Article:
At the museum, though, Philip outed Bruce’s return to the media. After storming off angrily, Bruce encountered Nygma, who revealed both his penchant for riddles and the fact that Philip had given more to the Red Hood Gang than just weapons. Not long after returning home, the Red Hood Gang blew up the Park Row brownstone with Bruce inside. Learning of this, Philip confronted Nygma, blaming him. His strategist out-thought him, though, and tendered his resignation. Bruce had survived the explosion, though, and crawled through underground tunnels, back to Wayne Manor, where, in his father’s study, he discovered a mapping device which projected an image of the cave below the manor and the bats that lived inside. He was inspired, then, to take on the appearance of a bat.
Leviathan is a Batman storyline written by Paul Dini, Christopher Yost, and Mike Benson and illustrated by Dustin Nguyen.
Leviathan was an organization headed by former Demon Head Talia al Ghul. It was used to combat against the Batman Incorporated army of Bruce Wayne. Huntress chases a deranged Man-Bat through the streets and struggles against putting him down permanently for the greater good. Elsewhere a priest in one of Gotham’s worst areas struggles with losing his faith and asks God for a sign. When Huntress and Man-Bat crash through the roof of the priest’s church and lie unconscious, he finally hears the voice of God telling him to kill them both.
Huntress and Man-Bat awaken several hours later and the priest has tied them up with plans to murder them both using a shotgun. They manage to get free and Huntress begins to suspect there is an invisible man in the church pretending to be God’s voice based on Man-Bat’s reactions. Batman bursts in through the window and sedates Man-Bat, not realizing he is the only one who can see the invisible gunman. However, the priest spins around and knocks out the invisible man, revealing that he knew all along and was simply playing along until he could locate him. They commend him on his bravery and the priest explains that it’s not enough to have faith, in Gotham you have to fight to keep it.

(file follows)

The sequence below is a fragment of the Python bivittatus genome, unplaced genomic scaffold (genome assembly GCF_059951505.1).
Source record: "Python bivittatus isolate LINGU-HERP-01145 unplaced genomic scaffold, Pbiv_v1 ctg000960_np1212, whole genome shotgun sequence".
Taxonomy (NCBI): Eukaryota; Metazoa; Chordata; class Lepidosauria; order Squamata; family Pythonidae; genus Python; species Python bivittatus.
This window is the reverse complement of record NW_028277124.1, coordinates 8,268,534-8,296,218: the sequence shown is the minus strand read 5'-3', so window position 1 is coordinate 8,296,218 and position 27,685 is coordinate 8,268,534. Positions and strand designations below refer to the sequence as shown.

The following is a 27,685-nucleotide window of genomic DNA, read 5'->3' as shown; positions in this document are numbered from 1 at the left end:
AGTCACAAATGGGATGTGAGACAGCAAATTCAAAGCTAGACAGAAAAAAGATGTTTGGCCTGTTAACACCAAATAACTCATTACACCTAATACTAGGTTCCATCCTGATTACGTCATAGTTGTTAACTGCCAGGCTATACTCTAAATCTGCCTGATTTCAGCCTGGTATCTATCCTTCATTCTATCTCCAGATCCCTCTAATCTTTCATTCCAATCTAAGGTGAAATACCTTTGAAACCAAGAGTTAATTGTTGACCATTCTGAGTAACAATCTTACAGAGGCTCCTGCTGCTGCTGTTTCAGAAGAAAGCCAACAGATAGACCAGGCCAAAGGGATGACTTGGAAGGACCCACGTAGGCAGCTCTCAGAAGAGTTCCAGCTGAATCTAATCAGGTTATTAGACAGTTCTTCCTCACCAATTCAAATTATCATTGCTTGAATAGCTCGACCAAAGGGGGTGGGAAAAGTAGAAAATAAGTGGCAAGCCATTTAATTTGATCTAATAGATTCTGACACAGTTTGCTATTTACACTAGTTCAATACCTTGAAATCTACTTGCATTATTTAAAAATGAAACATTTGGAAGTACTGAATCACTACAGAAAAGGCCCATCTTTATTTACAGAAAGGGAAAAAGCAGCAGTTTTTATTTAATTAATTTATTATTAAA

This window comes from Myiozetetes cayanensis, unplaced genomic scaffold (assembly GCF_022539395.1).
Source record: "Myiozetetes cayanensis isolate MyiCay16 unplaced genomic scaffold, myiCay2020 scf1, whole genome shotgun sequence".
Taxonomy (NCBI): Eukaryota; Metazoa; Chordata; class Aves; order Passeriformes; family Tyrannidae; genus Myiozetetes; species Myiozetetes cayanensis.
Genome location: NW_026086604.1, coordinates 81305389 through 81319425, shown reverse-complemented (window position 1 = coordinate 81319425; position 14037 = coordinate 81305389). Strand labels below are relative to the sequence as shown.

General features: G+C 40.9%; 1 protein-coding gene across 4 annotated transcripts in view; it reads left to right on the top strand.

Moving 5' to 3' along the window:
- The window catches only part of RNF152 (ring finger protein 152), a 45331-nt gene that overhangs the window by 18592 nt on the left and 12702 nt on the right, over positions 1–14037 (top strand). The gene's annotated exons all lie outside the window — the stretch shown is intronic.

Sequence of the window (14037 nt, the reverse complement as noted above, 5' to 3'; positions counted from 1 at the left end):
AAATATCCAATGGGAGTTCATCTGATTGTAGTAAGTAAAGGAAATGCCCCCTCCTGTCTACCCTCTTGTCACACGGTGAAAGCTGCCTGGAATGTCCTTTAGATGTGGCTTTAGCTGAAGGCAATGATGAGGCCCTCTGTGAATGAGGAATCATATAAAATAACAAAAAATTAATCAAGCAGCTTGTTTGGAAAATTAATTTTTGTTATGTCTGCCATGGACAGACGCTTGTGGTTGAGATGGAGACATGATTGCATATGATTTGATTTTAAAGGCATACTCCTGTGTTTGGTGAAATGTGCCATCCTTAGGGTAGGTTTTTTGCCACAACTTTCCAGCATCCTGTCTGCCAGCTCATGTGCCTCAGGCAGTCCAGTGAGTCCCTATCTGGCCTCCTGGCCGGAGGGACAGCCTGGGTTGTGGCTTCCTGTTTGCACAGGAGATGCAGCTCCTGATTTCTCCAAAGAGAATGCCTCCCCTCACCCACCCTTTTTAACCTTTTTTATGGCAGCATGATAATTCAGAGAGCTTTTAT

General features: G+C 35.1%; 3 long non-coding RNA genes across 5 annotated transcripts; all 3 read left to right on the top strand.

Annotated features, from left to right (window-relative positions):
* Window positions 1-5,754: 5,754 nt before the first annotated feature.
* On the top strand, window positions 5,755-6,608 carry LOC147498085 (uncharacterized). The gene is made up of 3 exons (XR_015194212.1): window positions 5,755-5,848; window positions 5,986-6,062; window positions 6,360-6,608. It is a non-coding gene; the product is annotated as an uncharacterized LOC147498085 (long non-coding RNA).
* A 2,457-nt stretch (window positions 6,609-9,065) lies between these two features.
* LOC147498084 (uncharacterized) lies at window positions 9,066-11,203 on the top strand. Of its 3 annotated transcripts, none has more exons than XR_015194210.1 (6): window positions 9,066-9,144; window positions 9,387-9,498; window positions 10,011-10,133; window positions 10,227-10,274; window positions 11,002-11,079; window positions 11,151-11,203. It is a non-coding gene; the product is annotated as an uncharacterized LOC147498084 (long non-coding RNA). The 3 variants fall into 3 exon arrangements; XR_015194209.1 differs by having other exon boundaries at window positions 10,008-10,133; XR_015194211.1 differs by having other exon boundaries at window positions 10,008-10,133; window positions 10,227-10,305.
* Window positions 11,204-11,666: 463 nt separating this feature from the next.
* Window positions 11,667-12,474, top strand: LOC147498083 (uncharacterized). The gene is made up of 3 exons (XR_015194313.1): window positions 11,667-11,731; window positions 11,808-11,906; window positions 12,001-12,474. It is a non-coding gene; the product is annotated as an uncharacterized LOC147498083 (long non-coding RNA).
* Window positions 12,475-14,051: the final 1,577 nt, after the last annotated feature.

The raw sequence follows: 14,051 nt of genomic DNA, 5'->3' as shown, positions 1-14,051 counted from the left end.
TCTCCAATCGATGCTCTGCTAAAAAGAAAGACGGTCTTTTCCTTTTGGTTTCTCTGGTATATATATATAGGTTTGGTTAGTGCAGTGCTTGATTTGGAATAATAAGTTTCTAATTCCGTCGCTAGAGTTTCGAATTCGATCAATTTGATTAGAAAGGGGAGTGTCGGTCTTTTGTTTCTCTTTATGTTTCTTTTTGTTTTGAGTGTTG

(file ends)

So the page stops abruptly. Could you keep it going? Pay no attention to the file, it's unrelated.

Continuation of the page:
2. The Black Mirror
The Black Mirror is a Batman storyline featuring Dick Grayson, written by Scott Snyder with illustrations by Jock and Francesco Francavilla.
In “The Black Mirror,” a series of brutal murders pushes Batman’s detective skills to the limit and forces him to confront one of Gotham City’s oldest evils. This storyline deals with the return of James Gordon Jr. after a long hiatus, reintroducing him into publication as a remorseless killer. His cold psychopathic tendencies are a sort of black mirror of the soul that Dick Grayson sees himself reflected in, they’re completely at odds with the son of Batman and the son of Gotham. Snyder also introduces several new characters including The Dealer, Roadrunner, Sonia Zucco and Tiger Shark.
1. The Court Of Owls
Batman: The Court of Owls is a Batman storyline published as part of The New 52. The Court of Owls is secret organization centuries old with immense power and influence embedded into the very architecture and history of Gotham City.
They are a violent cabal who use architecture and murder to wield political influence throughout history. Their legend is told only through whispers and a nursery rhyme that bears their name. To carry out their interests, they employ a breed of highly-trained assassins known as Talons. The leaders of the organization appear to be human and wear owl masks on their faces. The rest of the court, on the other hand, are mutated and appear to actually be human/owl hybrids. Their owl-like distorted faces, long claws, and their eating style prove this.